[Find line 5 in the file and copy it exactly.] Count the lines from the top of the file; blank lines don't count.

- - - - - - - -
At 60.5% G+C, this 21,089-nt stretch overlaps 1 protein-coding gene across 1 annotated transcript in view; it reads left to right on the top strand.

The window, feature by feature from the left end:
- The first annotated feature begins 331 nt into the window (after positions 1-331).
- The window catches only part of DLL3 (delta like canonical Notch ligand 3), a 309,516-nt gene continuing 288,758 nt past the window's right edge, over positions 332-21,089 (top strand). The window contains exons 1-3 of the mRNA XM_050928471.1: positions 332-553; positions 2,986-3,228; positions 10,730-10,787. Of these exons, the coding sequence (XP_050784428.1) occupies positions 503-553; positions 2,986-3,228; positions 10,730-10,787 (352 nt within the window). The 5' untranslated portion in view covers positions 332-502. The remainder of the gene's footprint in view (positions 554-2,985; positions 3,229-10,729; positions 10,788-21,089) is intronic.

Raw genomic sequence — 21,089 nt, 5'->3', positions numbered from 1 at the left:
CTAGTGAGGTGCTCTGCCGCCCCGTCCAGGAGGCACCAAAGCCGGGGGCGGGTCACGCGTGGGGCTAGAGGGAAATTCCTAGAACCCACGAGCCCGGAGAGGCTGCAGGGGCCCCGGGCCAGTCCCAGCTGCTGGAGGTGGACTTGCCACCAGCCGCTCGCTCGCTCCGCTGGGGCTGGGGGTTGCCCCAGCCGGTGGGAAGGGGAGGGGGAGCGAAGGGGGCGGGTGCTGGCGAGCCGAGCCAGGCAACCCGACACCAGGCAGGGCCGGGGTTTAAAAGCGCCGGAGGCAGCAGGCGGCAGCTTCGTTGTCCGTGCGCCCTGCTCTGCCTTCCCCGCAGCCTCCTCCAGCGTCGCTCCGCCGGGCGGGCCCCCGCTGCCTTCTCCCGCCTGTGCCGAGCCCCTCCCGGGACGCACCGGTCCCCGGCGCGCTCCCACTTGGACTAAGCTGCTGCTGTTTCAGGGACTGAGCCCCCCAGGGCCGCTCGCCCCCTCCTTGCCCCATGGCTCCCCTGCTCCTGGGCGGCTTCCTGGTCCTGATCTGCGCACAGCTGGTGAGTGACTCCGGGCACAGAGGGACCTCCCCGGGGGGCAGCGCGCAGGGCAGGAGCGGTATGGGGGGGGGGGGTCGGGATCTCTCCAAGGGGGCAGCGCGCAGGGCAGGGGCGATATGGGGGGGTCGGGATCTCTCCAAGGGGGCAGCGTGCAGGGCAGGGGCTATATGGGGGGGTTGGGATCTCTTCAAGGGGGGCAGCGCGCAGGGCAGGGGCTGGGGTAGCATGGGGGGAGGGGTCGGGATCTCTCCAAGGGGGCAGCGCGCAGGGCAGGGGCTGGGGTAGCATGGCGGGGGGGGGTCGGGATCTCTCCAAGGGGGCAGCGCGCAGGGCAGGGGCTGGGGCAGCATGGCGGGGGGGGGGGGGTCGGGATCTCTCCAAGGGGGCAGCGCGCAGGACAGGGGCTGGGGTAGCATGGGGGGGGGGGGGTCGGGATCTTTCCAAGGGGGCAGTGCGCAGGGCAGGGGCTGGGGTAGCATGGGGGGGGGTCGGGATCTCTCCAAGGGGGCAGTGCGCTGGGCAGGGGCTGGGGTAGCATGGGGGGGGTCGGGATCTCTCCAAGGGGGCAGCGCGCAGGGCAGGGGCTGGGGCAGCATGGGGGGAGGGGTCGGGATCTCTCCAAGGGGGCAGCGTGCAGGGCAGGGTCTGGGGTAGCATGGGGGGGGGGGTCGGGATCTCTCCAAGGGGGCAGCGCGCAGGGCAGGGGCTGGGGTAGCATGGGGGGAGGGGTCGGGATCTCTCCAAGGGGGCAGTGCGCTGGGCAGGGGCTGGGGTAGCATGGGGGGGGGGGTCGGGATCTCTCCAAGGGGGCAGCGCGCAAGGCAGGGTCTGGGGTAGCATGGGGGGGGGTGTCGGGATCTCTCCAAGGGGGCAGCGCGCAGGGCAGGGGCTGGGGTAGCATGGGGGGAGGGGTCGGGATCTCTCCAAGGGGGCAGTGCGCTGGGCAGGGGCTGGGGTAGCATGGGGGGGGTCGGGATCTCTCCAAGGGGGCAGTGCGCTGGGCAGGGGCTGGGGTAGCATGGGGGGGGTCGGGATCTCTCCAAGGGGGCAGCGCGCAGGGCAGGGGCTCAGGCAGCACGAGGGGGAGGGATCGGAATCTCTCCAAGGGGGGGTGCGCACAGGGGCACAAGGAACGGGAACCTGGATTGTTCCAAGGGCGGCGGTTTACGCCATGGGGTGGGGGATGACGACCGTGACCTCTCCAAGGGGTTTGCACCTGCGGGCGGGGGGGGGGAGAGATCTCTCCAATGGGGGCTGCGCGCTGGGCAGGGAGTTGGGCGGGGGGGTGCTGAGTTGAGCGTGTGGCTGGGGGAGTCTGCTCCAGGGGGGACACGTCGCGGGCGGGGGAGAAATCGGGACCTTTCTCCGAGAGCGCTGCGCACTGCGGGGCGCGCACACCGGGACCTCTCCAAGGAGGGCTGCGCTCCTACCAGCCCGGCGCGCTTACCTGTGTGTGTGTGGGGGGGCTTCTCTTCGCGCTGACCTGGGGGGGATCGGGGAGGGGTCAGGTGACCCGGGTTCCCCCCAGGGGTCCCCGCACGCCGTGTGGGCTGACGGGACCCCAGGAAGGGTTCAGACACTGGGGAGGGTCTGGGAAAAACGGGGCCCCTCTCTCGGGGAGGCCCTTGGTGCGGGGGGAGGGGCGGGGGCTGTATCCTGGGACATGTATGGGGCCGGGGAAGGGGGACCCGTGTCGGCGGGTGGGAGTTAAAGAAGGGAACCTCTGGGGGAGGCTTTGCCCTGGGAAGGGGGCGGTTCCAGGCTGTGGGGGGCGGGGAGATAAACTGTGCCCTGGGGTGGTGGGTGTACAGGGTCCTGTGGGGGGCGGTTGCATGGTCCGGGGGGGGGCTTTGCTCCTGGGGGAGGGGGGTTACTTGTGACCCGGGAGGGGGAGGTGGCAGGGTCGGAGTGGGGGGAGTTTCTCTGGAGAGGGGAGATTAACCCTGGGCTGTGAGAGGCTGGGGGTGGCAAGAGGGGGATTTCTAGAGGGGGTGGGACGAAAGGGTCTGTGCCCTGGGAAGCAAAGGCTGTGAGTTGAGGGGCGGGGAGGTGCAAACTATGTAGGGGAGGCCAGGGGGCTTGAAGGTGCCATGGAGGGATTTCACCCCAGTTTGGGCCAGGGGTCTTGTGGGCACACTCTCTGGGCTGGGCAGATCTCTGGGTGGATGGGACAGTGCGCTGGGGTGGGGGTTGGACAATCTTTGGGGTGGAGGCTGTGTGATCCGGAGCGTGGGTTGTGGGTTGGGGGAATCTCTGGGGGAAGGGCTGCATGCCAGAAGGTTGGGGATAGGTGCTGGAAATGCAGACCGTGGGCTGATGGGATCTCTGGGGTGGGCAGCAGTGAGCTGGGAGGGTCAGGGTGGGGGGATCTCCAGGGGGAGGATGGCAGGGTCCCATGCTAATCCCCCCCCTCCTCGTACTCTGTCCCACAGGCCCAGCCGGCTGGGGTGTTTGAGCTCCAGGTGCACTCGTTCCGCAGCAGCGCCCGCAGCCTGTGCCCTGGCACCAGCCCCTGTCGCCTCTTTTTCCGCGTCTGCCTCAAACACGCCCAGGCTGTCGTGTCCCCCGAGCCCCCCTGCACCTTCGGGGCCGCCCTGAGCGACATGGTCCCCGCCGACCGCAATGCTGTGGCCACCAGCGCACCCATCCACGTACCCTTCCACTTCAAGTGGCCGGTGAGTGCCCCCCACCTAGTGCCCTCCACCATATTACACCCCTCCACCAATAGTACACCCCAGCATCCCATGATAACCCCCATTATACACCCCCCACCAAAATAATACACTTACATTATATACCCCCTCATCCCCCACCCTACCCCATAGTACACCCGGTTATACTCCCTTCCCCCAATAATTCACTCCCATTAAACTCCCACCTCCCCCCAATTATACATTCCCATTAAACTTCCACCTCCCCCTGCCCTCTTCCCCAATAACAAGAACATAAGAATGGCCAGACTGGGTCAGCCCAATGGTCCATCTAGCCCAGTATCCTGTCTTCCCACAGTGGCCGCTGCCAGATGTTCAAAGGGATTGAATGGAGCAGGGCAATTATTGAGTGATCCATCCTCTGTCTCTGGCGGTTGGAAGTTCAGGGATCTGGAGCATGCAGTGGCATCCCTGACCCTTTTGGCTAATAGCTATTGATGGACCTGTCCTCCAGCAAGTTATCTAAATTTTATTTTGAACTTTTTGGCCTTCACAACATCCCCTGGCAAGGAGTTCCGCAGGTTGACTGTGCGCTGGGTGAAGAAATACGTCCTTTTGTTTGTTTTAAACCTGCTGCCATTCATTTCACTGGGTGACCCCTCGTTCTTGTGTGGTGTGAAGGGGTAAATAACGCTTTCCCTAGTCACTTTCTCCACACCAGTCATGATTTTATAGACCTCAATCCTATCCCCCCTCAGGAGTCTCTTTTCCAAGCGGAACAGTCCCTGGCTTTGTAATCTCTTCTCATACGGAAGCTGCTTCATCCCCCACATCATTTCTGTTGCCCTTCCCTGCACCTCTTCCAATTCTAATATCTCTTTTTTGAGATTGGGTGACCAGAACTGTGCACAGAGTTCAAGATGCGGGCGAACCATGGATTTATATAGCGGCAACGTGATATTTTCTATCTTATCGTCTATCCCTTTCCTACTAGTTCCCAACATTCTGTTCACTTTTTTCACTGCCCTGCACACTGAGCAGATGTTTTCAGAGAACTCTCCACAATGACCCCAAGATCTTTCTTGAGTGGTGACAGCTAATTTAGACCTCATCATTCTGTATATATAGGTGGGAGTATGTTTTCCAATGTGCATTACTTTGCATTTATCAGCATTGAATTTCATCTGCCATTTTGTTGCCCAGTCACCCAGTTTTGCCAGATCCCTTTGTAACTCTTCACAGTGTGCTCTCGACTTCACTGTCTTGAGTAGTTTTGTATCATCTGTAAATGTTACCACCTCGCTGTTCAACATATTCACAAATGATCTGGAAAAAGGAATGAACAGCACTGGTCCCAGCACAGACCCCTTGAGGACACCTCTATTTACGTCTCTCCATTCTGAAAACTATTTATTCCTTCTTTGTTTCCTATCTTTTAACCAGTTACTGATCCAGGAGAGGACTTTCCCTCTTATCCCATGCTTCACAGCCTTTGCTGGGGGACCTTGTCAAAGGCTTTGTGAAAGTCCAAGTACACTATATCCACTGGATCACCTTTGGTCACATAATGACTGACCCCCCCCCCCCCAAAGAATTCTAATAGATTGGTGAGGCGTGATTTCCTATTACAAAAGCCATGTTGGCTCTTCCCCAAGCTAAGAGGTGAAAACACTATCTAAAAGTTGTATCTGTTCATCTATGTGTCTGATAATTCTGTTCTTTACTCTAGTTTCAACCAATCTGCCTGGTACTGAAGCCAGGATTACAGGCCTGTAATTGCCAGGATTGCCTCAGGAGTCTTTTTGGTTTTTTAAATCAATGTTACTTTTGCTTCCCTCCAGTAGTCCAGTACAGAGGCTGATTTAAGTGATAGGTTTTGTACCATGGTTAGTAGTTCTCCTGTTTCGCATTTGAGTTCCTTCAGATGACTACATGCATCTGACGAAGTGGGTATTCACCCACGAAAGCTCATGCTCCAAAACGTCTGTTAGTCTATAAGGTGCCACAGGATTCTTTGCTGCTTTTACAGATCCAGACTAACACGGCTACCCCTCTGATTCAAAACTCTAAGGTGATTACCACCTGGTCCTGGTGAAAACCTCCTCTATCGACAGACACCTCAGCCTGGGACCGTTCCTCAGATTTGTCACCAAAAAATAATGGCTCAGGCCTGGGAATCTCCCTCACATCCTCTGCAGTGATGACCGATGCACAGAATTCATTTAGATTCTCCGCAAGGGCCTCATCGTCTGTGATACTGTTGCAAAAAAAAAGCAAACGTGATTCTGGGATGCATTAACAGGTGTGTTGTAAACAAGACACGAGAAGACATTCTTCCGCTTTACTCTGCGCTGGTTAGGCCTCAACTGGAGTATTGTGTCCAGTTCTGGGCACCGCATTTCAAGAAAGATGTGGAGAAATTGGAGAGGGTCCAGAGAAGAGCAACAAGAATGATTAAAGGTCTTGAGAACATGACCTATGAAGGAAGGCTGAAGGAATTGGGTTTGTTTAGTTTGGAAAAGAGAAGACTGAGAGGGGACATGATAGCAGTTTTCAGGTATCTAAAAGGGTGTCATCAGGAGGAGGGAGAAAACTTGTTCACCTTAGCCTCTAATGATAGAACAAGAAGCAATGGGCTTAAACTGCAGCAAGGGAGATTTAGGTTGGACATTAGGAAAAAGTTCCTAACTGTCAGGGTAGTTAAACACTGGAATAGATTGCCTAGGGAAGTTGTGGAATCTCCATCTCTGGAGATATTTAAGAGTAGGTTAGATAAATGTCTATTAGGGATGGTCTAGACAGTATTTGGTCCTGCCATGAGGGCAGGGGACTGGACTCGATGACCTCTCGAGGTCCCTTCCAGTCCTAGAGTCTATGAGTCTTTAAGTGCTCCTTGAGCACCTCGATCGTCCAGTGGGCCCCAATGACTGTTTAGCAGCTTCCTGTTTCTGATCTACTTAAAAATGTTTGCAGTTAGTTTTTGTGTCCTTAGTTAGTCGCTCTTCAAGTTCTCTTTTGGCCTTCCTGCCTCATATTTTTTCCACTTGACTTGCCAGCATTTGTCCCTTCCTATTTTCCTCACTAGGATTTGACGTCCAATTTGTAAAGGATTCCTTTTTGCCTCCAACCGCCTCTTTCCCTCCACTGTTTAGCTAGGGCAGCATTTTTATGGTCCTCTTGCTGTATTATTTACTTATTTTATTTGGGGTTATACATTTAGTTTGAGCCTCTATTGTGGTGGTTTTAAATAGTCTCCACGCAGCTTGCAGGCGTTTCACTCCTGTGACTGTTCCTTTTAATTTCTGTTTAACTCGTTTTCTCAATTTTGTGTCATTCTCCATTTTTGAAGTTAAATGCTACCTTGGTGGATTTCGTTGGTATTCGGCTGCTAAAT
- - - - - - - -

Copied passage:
Raw genomic sequence — 21,089 nt, 5'->3', positions numbered from 1 at the left: